What was really scary was the YouTube chat during the countdown before the video where the winner was announced. Over a thousand people were in the chat an hour before the video was shown, and they worked themselves up into a total frenzy…

    Avatardarko kutchutozov

    HI just wanted to highlight a couple of things…

    so few people observed the “genre switch” I think it’s notable that he didn’t either really. i.e. it clearly says “FILM” genre, not MEDIA type (the drug has a very specific name for a reason I would guess). The episode is called GENRE ffs! I can’t believe anybody tried to score this without any narrative context but obviously 1,000’s did. That said why choose an entry that chose to “break” the brief completely? Bending it is what we do to make things interesting but this is just WRONG imho! Ironically I chose the closest thing I could think of to “computer game” music (it reminded me of 80’s-90’s sci-fi) and went with 90’s anime roughly πŸ˜‰ … At least it’s a damn film genre.

    I love chip tune and would have loved to see it done well here but for me it was far too “jolly” in tone and the drums were beyond awful. The same thing could have been amazing imho if given a much darker more “castlevania” feel rather than that of everyones favourite plumber. Which by the way is probably STILL the best game score in history by MILES! 4 interchangeable channels of pure magic that to this day are iconic! This was, in my opinion, irreverent to the “genre” of game music generally! Koji Kondo we’re so sorry!!! (DEEP BOW).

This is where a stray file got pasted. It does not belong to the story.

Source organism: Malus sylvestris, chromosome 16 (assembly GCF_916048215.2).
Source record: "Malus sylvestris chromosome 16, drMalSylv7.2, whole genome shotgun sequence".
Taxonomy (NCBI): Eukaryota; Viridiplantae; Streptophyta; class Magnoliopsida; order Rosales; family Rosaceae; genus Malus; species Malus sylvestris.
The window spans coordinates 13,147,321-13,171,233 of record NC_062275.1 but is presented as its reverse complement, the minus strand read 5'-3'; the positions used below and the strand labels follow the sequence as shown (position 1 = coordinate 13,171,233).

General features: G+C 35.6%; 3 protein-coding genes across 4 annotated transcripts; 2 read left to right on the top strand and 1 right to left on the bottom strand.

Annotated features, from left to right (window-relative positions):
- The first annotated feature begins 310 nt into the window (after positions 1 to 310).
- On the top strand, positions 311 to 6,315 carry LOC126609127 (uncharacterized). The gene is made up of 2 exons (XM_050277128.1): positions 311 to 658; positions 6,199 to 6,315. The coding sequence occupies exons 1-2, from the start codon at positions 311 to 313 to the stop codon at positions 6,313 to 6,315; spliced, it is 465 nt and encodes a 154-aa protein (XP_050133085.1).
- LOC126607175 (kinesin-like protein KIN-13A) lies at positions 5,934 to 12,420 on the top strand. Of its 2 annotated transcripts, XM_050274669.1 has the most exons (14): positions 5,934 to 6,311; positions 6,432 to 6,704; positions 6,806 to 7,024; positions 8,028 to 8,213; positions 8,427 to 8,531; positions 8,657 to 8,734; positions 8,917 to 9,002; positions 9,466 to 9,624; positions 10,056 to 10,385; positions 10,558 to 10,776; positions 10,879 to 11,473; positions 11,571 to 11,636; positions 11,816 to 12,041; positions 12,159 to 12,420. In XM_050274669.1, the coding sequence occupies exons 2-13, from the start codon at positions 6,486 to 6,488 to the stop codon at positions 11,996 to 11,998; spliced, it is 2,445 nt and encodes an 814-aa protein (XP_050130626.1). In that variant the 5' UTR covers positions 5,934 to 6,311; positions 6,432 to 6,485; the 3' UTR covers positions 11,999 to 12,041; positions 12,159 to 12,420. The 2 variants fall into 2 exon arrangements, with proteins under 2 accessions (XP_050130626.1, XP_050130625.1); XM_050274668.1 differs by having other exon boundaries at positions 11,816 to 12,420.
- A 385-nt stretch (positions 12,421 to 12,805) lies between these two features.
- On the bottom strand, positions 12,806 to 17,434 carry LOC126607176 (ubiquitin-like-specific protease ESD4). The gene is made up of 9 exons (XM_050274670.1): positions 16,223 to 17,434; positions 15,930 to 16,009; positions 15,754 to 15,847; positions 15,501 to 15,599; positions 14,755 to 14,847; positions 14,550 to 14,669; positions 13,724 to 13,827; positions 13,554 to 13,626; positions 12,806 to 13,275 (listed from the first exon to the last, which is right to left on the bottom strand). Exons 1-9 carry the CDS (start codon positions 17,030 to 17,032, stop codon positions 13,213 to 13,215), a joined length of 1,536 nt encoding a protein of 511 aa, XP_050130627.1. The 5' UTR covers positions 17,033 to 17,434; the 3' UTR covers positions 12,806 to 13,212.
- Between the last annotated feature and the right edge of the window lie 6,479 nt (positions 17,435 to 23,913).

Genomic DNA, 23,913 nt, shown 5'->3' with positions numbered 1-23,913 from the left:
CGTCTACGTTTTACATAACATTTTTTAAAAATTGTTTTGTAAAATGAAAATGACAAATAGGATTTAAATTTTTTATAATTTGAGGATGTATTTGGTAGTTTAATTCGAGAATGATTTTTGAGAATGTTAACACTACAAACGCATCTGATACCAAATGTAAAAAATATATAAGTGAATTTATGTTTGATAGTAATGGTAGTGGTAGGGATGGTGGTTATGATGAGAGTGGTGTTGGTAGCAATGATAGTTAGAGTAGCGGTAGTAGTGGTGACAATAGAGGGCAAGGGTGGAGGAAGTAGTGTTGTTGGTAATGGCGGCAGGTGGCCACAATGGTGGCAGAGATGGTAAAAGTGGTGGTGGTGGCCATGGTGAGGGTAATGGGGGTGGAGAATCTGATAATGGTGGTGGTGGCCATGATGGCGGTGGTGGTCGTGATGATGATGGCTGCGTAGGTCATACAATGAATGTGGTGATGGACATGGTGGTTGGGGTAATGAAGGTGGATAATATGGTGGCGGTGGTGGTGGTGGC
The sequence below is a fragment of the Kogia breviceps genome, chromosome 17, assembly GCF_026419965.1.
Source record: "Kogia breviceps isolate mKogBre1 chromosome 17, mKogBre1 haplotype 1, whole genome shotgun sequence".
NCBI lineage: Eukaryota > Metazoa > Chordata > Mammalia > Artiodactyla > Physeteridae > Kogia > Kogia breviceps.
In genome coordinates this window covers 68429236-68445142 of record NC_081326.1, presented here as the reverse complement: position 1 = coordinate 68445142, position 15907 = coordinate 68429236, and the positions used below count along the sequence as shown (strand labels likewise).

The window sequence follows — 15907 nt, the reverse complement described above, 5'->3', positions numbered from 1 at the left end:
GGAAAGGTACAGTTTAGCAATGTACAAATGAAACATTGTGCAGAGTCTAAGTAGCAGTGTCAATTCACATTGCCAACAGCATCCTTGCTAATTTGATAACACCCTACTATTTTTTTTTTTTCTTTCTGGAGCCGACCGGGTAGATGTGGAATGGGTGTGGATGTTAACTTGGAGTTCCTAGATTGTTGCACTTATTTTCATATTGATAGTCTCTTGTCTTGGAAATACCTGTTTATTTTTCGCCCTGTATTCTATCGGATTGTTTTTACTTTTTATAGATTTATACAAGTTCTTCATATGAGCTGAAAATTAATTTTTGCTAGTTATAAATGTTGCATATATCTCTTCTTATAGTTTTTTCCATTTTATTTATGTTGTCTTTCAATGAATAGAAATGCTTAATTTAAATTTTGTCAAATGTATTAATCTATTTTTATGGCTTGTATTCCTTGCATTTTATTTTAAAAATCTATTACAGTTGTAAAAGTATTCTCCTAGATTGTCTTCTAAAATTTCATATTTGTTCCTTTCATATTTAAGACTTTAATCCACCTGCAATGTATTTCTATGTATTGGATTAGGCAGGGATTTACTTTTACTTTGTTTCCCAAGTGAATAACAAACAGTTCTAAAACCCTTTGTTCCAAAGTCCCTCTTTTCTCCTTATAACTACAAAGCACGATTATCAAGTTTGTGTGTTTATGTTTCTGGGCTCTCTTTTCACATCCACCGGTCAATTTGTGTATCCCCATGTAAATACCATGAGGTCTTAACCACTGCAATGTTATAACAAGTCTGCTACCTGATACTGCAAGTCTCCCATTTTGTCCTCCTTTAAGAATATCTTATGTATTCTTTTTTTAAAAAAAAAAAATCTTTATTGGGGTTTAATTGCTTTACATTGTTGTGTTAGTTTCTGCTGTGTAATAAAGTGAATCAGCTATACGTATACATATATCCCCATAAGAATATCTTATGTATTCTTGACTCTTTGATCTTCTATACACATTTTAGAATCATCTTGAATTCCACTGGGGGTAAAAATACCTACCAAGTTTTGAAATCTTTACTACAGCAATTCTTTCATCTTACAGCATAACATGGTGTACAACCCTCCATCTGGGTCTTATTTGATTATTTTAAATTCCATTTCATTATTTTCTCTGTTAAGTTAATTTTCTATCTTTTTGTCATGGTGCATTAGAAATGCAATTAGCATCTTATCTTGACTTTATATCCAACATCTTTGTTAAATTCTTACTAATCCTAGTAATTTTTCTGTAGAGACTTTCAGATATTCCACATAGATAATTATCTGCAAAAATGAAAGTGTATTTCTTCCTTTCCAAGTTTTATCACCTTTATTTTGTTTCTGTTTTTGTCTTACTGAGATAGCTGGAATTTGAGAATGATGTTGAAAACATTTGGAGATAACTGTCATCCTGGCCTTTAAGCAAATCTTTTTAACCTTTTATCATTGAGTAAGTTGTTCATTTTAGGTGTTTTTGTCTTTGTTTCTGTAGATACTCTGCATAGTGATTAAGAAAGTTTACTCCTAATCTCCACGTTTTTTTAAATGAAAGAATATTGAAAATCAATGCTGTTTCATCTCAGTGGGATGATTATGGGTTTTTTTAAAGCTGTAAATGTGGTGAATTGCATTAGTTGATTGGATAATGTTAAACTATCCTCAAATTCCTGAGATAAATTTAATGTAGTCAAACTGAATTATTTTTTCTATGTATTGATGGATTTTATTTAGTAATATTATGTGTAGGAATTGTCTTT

Richard FerrandoRichard Ferrando

    I agree with Keith and Markus. Everything is up to artistic interpretation, and artistic interpretation is all subjective. We were asked to score the scene, not the show. The context doesn’t matter. Whether it’s something HBO would actually use doesn’t matter. It’s 100% our interpretation of the materials we were provided.

    Those of us who interpreted the scene comedically are just as right as those who interpreted it dramatically. There is no wrong answer here. Only choices.

    I think part of the anger might stem from people putting artificial constraints on what they thought was expected. The only requirements were to enhance the viewing experience, be creatively inventive, and progress the story being told. Anything within that framework is acceptable.

    Avatardarko kutchutozov

    lol you can’t tell a story without context tho πŸ˜‰

    Avatardarko kutchutozov

    The scene makes LITERALLY no sense without the context that the dialogue provides .. “what genre” … And that is established earlier in the episode . Just my 2 cents , but not sure how context isn’t EVERYTHING in scoring lmao! but horses for courses as you say mate…. ps not my intention to offend , I’m just saying ..

    Richard FerrandoRichard Ferrando

    No offense taken, sir! It’s just a friendly discussion! 😁

    Personally I just scored according to the story in the scene itself, which is “Guys with guns want dude with iPad, heroes need to protect him.” That story is a complete narrative with a beginning, middle, and end. The “why” of the whole thing I didn’t think mattered.

    If we were asked to score the scene within the context of the episode, then sure, context would matter. But we weren’t asked to do that. They just gave us a scene in isolation and said “do whatever you want.”

    Furthermore, if they had asked for contextual scoring, how unfair would that make the competition for people who have no access to watch the episode? Not everyone can afford HBO, and in some places, HBO isn’t even available (and there’s no way Spitfire would expect people to pirate it to observe the context.) Remember, this contest was open to everyone, regardless of experience, regardless of access. We weren’t competing for a job, it was literally nothing more than “Here’s a thing. What does it mean to you?” And there’s no wrong answer to that question.